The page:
Château Frontenac, Québec Canada
Departmental Mission Statement
The Department of French and Francophone Studies is part of the Faculty of Languages and Linguistics (FLL) of Georgetown College, an academic entity that throughout its distinguished institutional history has promoted the study and understanding of a wide array of international languages, literatures, and cultures. Within the FLL, ours is a large and diverse undergraduate department that focuses on the integration of language learning with a dynamic access to multiple facets of France and the Francophone world. Our international faculty includes experts in metropolitan France, Sub-Saharan and North Africa, French-Speaking Canada, Belgium, and the Caribbean.
The Department of French and Francophone Studies is committed to the enhancement – through the development of intercultural literacy in the broadest sense – of a liberal arts education at once ethically based and globally contextualized, one that encourages ongoing intellectual questioning, social awareness, and personal and professional growth. Indeed, Georgetown Department of French and Francophone Studies alumni have successfully pursued careers in education, publishing, law, medicine, government, and business.
Learning Goals for the French Major and Minor
The Department's overarching learning goal is to give students the linguistic competency, cultural literacy, writing and research skills, and critical thinking abilities that will benefit them in a variety of professions both here and abroad. To that end, French majors and minors will engage with the Department’s four central curricular dimensions (listed below), each of which has distinct yet interrelated learning goals and outcomes.
French majors enjoy a number of curricular opportunities that enable them to achieve high levels of linguistic and cultural competency that meet and often surpass those of their peers from other top-tier institutions. After achieving linguistic proficiency, French majors pursue study of French and Francophone cultures and literature, as well as specialized areas of post-advanced language learning. Moreover, French majors are required to study abroad in a French-speaking country. Eligible French majors also have the opportunity to write a Senior Honors Thesis, which serves as a capstone for their studies and allows them to consolidate and further refine their research and writing skills.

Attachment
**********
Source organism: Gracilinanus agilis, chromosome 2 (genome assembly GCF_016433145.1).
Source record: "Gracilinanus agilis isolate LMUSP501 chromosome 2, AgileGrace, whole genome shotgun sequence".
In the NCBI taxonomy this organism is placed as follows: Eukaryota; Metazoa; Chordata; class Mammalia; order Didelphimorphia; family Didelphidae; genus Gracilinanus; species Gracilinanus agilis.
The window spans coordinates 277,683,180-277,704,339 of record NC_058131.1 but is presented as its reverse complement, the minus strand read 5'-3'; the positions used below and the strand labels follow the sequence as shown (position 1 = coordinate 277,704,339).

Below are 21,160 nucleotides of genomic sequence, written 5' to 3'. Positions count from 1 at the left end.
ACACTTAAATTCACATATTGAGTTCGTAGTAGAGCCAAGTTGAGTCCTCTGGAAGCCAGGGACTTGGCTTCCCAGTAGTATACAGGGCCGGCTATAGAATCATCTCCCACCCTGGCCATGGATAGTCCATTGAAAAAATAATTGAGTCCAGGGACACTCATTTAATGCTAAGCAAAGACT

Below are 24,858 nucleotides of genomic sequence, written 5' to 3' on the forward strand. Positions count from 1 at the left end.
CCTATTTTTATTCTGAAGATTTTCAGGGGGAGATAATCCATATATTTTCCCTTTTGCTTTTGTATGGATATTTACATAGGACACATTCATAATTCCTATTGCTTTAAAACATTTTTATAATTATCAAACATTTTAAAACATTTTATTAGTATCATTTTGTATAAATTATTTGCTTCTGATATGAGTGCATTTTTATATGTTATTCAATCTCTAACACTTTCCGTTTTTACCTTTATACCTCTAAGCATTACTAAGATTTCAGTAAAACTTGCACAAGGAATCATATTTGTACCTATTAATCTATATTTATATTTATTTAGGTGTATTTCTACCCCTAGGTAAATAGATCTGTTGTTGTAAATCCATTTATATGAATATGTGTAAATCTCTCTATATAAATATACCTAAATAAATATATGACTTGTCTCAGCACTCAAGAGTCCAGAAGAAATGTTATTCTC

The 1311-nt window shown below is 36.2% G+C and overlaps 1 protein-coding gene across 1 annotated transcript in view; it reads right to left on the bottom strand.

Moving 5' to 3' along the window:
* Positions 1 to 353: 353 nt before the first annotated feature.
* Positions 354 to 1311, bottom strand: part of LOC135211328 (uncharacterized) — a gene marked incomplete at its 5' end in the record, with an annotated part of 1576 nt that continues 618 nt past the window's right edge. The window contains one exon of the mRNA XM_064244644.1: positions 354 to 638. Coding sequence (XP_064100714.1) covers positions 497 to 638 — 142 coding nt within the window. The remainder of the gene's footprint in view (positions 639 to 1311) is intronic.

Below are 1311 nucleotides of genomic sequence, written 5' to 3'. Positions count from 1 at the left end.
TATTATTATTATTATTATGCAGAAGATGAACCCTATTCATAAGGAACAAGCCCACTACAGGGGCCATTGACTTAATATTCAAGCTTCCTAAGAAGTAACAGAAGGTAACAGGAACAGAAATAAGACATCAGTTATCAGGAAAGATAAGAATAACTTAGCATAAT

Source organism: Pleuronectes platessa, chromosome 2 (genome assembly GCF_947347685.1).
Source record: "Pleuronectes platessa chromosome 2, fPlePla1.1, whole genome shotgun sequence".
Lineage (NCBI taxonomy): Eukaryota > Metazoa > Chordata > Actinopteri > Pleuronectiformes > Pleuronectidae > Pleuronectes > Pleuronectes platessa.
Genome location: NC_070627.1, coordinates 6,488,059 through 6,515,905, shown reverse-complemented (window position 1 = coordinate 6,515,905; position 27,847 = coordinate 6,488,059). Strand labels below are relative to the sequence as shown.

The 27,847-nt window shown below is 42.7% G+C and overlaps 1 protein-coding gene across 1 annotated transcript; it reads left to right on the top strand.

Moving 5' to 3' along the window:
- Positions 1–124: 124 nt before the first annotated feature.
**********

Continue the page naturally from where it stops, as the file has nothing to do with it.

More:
French minors achieve proficiency in the French language and then further develop their understanding of the French and Francophone world. By complementing their primary fields of study with a French minor, students will bolster their linguistic, cultural, and literary knowledge and further their exploration of the humanities. Students’ enhanced exposure to French and Francophone cultures comes coupled with more refined writing, research, and critical thinking abilities.
Integrated Writing Requirement
Because writing is integrated and emphasized across our curriculum, students will fulfill the integrated Writing Requirement through the fulfillment of major and minor requirements.
Georgetown University Department of French and Francophone Studies Curricular Dimensions
I. Introductory through Advanced-Level Language Learning Courses
Goal: The introductory through advanced-level language learning program has as its overarching educational goal to promote the attainment of linguistic competency and cultural literacy. Students will use their linguistic and analytical skills to engage French and Francophone cultures in a meaningful way.